In my youth I spent much time reading hollow world literature and exploring the folklore. I took Jules Verne’s Journey to the Center of the Earth and lived for the span of five novels in Edgar Rice Burrough’s Pellucidar. I imagined what existence would be like at the core of the world, but some things you can’t fully visualize until you go through the exercise of drawing them. Here are three things I’ve discovered while illustrating The Heart of the Hollow World.
Water is not blue. I’ll assume that most of you are reading this on the outer surface of our world, where streams, lakes and oceans reflect the color of the sky. But there is no sky at the Earth’s core, so what must be reflected is the color of the terrain and the warm glow of the inner sun.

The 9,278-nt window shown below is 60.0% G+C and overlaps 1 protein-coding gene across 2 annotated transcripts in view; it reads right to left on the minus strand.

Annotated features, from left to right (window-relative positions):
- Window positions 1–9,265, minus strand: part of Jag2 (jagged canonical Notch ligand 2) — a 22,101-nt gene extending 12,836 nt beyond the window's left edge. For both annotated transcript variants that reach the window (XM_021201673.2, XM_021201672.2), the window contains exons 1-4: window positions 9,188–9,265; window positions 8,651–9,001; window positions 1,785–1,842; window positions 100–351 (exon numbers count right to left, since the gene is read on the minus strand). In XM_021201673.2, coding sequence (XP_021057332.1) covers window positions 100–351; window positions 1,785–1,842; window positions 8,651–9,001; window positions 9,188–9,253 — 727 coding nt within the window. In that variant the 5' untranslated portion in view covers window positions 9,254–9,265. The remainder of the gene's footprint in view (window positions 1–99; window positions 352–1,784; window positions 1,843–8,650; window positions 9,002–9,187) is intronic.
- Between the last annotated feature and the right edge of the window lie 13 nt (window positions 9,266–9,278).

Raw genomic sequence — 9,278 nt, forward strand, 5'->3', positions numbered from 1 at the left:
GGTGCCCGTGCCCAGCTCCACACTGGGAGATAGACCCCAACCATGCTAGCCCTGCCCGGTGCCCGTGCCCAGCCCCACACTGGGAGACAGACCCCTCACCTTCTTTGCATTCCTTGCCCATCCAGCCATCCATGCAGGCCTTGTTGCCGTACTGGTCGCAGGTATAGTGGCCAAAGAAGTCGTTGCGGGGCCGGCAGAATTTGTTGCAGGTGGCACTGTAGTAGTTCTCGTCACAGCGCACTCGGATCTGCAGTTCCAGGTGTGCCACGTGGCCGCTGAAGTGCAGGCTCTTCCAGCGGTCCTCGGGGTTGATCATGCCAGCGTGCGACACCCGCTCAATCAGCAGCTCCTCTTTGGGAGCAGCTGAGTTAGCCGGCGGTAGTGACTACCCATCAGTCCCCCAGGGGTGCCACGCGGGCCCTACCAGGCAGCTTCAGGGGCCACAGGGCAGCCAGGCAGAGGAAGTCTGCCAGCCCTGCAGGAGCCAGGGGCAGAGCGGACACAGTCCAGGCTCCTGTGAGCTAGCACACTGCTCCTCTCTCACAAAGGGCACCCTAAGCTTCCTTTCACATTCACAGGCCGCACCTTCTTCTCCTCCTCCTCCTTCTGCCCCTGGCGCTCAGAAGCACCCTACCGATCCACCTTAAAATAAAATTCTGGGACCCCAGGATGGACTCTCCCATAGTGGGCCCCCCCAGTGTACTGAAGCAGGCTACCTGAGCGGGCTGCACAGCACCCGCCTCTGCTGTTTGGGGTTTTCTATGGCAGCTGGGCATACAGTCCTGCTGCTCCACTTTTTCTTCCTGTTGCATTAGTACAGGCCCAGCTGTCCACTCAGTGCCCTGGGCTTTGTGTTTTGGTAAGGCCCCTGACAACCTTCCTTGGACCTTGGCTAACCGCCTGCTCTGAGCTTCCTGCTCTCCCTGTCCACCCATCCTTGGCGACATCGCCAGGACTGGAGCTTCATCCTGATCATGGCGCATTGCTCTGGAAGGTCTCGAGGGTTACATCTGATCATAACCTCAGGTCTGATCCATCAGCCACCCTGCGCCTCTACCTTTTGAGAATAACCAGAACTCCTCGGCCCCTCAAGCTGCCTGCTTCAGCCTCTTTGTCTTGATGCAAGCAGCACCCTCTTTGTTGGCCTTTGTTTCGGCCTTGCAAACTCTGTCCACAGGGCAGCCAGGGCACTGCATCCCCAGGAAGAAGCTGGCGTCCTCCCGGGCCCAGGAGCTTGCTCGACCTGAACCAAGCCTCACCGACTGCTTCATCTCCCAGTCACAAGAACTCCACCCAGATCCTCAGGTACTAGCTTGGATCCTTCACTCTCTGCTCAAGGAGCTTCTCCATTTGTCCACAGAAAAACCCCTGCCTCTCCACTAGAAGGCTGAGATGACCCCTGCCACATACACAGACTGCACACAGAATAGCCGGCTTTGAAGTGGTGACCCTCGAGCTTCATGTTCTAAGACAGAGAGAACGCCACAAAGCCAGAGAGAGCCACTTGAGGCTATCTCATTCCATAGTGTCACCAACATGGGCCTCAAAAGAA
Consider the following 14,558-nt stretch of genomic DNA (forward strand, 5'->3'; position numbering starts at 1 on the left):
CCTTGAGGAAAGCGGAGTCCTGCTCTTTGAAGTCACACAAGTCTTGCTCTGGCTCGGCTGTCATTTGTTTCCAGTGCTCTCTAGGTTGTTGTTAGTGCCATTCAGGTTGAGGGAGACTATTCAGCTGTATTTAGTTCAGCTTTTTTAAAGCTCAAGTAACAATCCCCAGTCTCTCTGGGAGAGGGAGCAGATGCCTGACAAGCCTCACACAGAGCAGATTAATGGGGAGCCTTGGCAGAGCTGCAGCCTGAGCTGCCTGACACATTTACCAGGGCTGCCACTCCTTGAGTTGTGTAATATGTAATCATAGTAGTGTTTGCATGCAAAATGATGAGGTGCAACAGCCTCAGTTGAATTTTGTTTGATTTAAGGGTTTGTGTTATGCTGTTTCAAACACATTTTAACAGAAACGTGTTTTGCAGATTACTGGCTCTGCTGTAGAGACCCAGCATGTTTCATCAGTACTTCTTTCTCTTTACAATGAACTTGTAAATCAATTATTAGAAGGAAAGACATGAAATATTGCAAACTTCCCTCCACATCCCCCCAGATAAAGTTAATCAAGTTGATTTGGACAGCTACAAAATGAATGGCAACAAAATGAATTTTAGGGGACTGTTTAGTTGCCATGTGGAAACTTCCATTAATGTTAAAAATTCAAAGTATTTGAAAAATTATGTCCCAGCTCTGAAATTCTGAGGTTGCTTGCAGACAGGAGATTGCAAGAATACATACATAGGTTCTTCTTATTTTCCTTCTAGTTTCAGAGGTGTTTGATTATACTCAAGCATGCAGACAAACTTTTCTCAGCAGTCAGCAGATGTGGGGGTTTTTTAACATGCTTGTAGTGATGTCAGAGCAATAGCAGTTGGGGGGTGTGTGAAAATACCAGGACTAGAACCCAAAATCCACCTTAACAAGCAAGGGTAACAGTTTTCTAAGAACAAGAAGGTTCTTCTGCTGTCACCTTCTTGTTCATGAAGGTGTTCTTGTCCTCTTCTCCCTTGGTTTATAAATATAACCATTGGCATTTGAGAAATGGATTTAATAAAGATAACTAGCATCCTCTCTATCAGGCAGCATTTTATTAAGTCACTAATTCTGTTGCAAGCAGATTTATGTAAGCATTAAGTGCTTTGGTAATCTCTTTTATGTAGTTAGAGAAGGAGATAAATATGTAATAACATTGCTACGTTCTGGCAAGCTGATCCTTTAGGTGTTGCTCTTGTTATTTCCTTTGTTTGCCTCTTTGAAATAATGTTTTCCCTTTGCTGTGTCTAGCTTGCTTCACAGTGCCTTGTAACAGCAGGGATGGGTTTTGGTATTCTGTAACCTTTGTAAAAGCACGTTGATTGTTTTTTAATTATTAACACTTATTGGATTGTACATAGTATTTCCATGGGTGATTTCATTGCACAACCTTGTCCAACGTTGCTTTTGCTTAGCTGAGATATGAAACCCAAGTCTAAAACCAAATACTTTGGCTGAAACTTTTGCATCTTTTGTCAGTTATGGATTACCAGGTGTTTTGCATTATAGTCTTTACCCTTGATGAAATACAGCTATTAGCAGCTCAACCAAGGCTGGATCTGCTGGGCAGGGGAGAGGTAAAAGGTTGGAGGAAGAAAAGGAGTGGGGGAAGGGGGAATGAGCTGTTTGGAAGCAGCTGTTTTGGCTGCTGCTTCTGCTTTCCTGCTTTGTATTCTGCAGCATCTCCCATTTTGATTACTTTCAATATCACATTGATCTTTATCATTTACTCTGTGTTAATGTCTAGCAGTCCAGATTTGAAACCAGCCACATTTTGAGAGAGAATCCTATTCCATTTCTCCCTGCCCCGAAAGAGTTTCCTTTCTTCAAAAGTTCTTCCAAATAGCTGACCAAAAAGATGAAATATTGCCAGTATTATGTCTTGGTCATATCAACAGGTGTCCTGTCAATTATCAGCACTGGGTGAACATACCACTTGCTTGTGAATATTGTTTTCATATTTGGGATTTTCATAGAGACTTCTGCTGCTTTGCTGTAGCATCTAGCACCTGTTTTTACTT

Everything is top lit. Not the most flattering lighting for most human faces, but when you live on the inside of a concave sphere with an inner sun at the center, it is always noon. Which means anytime you’re outdoors it’ s top down lighting for you.
Edgar Rice Burroughs claimed that navigation was near impossible in the inner world. Without heavenly bodies such as constellations, and the rising and setting of the sun, native Pellucidarians had to develop a sixth sense to find their way home.
But as you draw a world with no horizon, where the landscape curves gently upward until it is lost in the atmospheric haze you realize how remarkably easy it would be to find your way. All you have to do is glance upward to see a map of the world surrounding you.
I hope these insights are helpful in planning your next excursion to the hollow world.